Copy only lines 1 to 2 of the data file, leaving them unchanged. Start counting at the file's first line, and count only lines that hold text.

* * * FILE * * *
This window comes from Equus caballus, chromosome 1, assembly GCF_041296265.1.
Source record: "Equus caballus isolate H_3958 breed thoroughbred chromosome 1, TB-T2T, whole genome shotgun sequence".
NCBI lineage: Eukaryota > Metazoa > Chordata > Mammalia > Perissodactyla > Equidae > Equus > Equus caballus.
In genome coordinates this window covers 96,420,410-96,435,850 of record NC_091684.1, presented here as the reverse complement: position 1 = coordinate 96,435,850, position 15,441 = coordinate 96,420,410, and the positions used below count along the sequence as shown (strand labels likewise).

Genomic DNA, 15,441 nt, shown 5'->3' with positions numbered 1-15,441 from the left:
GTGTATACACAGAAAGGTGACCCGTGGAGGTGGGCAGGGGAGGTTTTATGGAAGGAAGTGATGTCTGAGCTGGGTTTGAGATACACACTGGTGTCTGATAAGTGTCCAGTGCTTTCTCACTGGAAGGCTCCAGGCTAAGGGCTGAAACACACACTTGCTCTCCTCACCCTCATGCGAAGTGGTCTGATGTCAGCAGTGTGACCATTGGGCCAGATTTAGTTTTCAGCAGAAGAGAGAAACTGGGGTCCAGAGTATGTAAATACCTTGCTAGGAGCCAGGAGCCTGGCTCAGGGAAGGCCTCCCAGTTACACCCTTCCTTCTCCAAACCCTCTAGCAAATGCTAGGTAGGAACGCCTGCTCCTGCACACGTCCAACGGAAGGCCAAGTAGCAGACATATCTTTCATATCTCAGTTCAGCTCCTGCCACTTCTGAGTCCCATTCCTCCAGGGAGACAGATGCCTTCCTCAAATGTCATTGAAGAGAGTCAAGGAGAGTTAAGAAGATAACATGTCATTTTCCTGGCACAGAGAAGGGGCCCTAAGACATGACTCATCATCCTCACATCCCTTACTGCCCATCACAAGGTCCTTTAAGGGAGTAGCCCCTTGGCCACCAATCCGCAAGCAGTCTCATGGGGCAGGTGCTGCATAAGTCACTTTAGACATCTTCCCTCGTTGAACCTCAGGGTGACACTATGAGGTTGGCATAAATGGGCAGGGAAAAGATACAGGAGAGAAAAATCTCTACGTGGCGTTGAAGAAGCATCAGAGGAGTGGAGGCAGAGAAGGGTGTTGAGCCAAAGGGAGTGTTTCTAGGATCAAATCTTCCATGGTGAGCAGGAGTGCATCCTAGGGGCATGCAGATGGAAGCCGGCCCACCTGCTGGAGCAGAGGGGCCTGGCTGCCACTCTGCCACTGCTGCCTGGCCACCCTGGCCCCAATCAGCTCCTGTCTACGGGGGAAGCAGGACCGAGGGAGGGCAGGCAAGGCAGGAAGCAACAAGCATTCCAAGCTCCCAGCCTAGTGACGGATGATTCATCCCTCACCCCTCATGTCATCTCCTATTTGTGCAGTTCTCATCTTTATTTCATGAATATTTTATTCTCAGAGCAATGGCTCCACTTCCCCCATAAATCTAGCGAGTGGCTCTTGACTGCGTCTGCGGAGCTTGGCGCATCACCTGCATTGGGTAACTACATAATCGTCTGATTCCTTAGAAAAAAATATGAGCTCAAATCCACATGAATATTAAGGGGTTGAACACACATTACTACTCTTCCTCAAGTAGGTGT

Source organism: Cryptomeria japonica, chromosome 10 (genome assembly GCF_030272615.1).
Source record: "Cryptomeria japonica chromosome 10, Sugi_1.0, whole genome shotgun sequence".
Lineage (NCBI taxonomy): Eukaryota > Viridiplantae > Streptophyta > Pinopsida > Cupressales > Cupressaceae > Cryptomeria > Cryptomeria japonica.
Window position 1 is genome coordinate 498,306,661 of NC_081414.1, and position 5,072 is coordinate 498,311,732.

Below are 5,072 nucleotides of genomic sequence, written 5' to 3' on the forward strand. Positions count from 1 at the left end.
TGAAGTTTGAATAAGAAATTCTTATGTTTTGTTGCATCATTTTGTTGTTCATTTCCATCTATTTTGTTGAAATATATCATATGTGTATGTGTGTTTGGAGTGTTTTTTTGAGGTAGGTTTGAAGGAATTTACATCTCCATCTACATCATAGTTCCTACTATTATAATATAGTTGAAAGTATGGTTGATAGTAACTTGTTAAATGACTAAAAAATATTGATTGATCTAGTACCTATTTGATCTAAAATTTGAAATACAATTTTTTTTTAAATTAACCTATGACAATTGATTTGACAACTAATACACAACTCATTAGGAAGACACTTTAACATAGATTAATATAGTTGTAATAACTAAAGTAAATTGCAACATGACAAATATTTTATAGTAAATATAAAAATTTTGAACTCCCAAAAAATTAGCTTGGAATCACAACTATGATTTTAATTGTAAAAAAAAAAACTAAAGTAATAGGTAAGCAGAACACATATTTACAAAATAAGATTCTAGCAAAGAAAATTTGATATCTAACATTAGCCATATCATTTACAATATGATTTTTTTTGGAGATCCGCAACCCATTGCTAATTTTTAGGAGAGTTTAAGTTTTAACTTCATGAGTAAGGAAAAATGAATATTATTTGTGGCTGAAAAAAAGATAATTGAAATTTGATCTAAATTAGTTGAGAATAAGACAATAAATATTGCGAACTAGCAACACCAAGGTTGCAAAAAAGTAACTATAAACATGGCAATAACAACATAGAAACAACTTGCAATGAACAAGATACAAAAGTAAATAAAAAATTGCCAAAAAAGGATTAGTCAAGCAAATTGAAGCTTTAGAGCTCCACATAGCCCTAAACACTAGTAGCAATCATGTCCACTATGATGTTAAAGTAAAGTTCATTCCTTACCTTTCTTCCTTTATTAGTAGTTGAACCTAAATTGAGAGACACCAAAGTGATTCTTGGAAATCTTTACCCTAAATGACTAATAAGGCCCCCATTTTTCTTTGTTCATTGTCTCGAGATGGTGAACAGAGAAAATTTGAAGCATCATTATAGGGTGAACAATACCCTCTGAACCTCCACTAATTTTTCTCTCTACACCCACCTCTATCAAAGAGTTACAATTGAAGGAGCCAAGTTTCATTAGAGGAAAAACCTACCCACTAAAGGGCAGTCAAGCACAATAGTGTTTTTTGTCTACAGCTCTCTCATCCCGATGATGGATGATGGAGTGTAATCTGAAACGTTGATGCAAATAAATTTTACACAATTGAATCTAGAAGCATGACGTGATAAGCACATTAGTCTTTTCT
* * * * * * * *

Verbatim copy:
This window comes from Equus caballus, chromosome 1, assembly GCF_041296265.1.
Source record: "Equus caballus isolate H_3958 breed thoroughbred chromosome 1, TB-T2T, whole genome shotgun sequence".